IIt’s time to plan a day trip to discover the multitude of new and upcoming art exhibits at our favorite Fort Worth museums. Or, better yet, book yourself a suite at our favorite boutique hotel with a wry western-chic twist, Hotel Drover in the Stockyards. A day of art followed by dinner at the hotel’s 97 West Kitchen & Bar, which offers an adventurous take on American classics, seems like a perfect formula for a weekend getaway.

First on the itinerary is Fort Worth’s Museum of Modern Art’s “Focus: Jamal Cyrus,” which examines forgotten, ignored, or fragmented narratives of black American culture (until June 26). The Houston artist has created new sculptures, designs and assemblages for the show that reference the “sound territory” around the Trinity River Basin – a term he uses to describe the sound and musical landscape of a region. .

jamal cyrus River Bends to Gulf (double time), 2021 — At the Museum of Modern Art in Fort Worth

Opposite Modern’s magnificent Tadao Ando Building, the Kimbell Art Museum presents the world premiere of “The Language of Beauty in African Art,” curated by the Art Institute of Chicago (through July 31). This exhibition challenges traditional concepts of aesthetics with African masterpieces encompassing over 200 objects from public and private collections around the world. On display will be figures, masks, sculptures and prestigious objects created by the peoples of West, Central and Southern Africa who made and used them. This is Kimbell’s first major exhibition in 25 years to focus solely on works from Africa and includes three objects from the permanent collection: the Chokwe Chibinda Ilunga, the Head of Ife, Possibly a King, and the ancestor figure of the Hemba warrior.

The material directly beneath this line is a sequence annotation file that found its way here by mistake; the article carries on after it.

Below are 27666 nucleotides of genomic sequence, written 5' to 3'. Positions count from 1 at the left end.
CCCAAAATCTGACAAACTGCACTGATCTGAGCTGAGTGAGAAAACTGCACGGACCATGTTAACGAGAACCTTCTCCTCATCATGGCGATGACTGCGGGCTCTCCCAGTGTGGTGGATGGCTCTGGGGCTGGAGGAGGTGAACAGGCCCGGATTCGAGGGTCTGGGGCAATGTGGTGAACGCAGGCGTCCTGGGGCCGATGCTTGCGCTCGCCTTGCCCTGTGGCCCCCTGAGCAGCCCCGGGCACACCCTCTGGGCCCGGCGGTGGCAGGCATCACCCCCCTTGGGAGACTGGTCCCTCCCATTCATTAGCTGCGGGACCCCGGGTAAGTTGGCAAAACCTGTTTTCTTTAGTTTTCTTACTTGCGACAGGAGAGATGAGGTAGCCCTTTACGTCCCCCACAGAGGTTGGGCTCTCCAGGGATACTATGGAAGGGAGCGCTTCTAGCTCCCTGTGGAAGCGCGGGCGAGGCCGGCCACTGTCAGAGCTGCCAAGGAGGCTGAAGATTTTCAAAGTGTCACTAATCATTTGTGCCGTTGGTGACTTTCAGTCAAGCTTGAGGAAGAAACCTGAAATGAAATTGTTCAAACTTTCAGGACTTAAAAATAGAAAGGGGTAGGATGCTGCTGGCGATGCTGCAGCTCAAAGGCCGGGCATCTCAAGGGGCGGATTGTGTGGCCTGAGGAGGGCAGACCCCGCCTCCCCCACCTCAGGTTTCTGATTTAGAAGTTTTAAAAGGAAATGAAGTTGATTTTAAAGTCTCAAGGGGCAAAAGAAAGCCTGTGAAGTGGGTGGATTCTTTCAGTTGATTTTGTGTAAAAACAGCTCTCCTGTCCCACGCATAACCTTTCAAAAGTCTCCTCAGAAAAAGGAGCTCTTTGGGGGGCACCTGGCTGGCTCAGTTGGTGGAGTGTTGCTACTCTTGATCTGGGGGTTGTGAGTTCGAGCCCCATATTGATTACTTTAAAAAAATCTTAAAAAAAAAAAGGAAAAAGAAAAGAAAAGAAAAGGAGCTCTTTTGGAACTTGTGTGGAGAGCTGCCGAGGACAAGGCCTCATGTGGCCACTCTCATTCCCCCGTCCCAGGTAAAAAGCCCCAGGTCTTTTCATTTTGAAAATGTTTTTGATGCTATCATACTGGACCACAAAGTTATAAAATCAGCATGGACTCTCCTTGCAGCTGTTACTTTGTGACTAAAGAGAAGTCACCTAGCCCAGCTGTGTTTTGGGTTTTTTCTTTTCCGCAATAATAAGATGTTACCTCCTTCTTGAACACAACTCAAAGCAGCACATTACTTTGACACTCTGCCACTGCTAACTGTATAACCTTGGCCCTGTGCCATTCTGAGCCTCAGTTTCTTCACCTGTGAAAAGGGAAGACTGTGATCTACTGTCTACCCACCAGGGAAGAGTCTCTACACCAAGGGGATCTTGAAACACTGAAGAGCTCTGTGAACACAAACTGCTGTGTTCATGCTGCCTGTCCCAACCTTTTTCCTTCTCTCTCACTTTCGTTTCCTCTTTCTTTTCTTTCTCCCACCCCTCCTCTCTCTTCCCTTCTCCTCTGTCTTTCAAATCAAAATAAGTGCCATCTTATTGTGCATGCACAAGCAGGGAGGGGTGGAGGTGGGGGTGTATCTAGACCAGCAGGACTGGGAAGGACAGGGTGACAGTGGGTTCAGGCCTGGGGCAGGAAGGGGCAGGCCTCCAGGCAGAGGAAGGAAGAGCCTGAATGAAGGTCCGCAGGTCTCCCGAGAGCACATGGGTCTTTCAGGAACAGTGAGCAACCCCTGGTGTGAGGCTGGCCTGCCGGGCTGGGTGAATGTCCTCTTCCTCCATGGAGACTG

fort worth museums
Ynez Johnston (b. 1920), printed by Kinji 12. Akagawa (b. 1940), Untitled (Principalities VII), 1966 — At the Amon Carter Museum

Plan your last stop on the proverbial Art Hill in the Museum District now: “Art Making as Life Making: Kinji Akagawa at Tamarind” from the Amon Carter Museum of American Art (until October 30). This exhibit offers a behind-the-scenes look at the creative activity of a 1960s print shop. At the age of 25, Akagawa began a fellowship at the Los Angeles Tamarind Lithograph Shop to train as a printer. Thus began a period of collaboration with leading artists such as Herbert Bayer, Ruth Asawa and Jose Luis Cuevas. Over 40 works of art from Carter’s vast collection of prints created at the Tamarind studio will be on display.


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